Book Image

Learning Spring Boot 2.0 - Second Edition

By : Greg L. Turnquist, Greg L. Turnquist
Book Image

Learning Spring Boot 2.0 - Second Edition

By: Greg L. Turnquist, Greg L. Turnquist

Overview of this book

Spring Boot provides a variety of features that address today's business needs along with today's scalable requirements. In this book, you will learn how to leverage powerful databases and Spring Boot's state-of-the-art WebFlux framework. This practical guide will help you get up and running with all the latest features of Spring Boot, especially the new Reactor-based toolkit. The book starts off by helping you build a simple app, then shows you how to bundle and deploy it to the cloud. From here, we take you through reactive programming, showing you how to interact with controllers and templates and handle data access. Once you're done, you can start writing unit tests, slice tests, embedded container tests, and even autoconfiguration tests. We go into detail about developer tools, AMQP messaging, WebSockets, security, and deployment. You will learn how to secure your application using both routes and method-based rules. By the end of the book, you'll have built a social media platform from which to apply the lessons you have learned to any problem. If you want a good understanding of building scalable applications using the core functionality of Spring Boot, this is the book for you.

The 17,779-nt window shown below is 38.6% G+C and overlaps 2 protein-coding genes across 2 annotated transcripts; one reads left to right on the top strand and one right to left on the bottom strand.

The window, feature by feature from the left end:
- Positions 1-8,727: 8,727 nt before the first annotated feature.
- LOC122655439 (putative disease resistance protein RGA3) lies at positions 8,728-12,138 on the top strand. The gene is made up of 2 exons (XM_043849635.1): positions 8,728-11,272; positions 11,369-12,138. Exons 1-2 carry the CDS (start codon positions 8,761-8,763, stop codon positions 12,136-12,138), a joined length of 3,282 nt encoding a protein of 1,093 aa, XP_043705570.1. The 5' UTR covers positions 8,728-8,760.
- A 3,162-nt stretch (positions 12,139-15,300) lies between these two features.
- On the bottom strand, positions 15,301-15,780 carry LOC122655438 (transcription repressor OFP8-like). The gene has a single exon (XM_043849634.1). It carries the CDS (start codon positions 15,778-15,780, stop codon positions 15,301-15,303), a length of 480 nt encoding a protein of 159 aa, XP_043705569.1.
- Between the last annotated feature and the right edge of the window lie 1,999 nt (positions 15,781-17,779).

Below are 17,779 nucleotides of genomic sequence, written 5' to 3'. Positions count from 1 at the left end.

Table of Contents (11 chapters)

Solving a problem

In this day and age, why are we still writing queries like this:

    SELECT * 

That type of query must be thirty years old! The ANSI spec for SQL was released in 1986, and its effects can be seen in countless languages.

So, is it any better to write something more like this:

    SELECT e 
    FROM Employee e 
    WHERE e.firstName = :name 

The last bit of code is JPA (Java Persistence API), based upon the open source Hibernate project (which has become JPA's reference implementation). Is this Java's improvement over writing pure SQL?

Maybe this fragment below is an enhancement?


That last code snippet is jOOQ, and can help with code completion, but it seems that we are, basically, doing the same...